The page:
offense. The probable cause articulated by Defendants, therefore, did not exist but for Deputy
For these reasons, the court finds that the motion for summary judgment should be denied
as to these claims. Defendants have failed to show that they are entitled to judgment as a matter
of law. Moreover, the court has discretion to allow the plaintiff’s claims to proceed to trial.
Anderson, 477 U.S. at 255 (explaining “neither do we suggest . . . that the trial court may not
deny summary judgment in a case where there is reason to believe that the better course would
be to proceed to trial.”). Further, when a case presents a “close call,” courts generally find this to
favor the non-moving party. See E.E.O.C. v. West Customer Management Group, LLC, 899 F.
Supp. 2d 1241, 1258 (N.D. Fl. 2012) (citing Russaw v. Barbour Cnty. Bd. of Educ., 891 F. Supp.
2d 1281, 1295 (M.D. Ala. 2012)).
Thompson alleges that the defendants conspired to violate his civil rights, namely his
right to be free from an unlawful arrest. § 1985 authorizes suit against “two or more persons . . .
[who] conspire . . . for the purpose of depriving, either directly or indirectly, any person
. . . of the equal protection of the laws, or of equal privileges and immunities under the laws.” 42
U.S.C. § 1985(3).
To prevail on a §1985 claim, the plaintiff must present sufficient evidence showing that
the defendants “conspired or otherwise agreed to deprive him of his rights.” Jackson v.
Biedenharn, 429 F. App’x 369, 372 (5th Cir. 2011) (citing Crowe v. Lucas, 595 F.2d 985, 993
(5th Cir. 1979)). Defendants argue that Thompson has failed to provide any evidence of a
conspiracy or agreement to seek his arrest. The only evidence offered on this issue shows that
both Hamp and Jones knew that Thompson’s license had been suspended prior to his arrest. No
evidence has been presented showing any discussions between the defendants in which they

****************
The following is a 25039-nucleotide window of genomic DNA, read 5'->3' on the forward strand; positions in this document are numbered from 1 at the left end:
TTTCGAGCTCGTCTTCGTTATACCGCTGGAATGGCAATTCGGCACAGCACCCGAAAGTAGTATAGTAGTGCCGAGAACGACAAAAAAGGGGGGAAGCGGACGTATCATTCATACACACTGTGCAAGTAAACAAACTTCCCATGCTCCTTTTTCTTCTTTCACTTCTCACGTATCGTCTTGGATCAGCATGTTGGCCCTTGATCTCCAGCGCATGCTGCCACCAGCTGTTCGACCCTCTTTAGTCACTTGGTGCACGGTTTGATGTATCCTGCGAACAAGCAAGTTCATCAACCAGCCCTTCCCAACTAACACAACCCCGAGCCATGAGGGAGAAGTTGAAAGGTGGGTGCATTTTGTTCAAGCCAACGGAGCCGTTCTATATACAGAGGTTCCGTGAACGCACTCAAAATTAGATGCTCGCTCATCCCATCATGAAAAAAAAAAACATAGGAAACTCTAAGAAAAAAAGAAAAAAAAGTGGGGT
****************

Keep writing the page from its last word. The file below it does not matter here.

devised a plan to arrest the plaintiff, or anything else of that nature. The court, therefore, finds
that Thompson has failed to produce sufficient evidence demonstrating that the defendants
conspired to arrest him.
Even if sufficient evidence of a conspiracy were present, the claim would still be without
merit. The only type of conspiracy actionable under §1985(3) is one motivated either by racial
or another impermissible class-based animus. See Anderson v. City of Dallas, 116 F. App’x 19,
32 (5th Cir. 2004); Stringer v. McDaniels, 64 F. App’x 416 (5th Cir. 2003); Newberry v. East
Texsa State Univ., 161 F.3d 276, 281 (5th Cir. 1998); Word of Faith World Outreach Ctr.
Church, Inc. v. Sawyer, 90 F.3d 118, 124 (5th Cir. 1996); Deubert v. Gulf Fed. Savings Bank,
820 F.2d 754, 757 (5th Cir. 1987); Daigle v. Gulf States Utils. Co., 794 F.2d 974, 979-80 (5th
Cir. 1986). Thompson neither alleges nor presents any evidence that the purported conspiracy
was motivated by race or another class-based animus.
For these reasons, the court finds that Defendants have demonstrated that they are entitled
to judgment as a matter of law. Summary judgment, therefore, will be granted on this claim.
First Amendment Claim
Thompson further alleges that the underlying arrest was retaliatory in nature and violated
his First Amendment right to free speech. The First Amendment “prohibits . . . adverse
governmental action against an individual in retaliation for the exercise of protected speech
activities.” Keenan v. Tejeda, 290 F.3d 252, 258 (5th Cir. 2002) (citing Colson v. Grohman, 174
F.3d 498, 508 (5th Cir. 1999)).
It is axiomatic that a claim for First Amendment retaliatory arrest requires the plaintiff to
first demonstrate that he has engaged in a constitutionally protected activity, i.e. that he engaged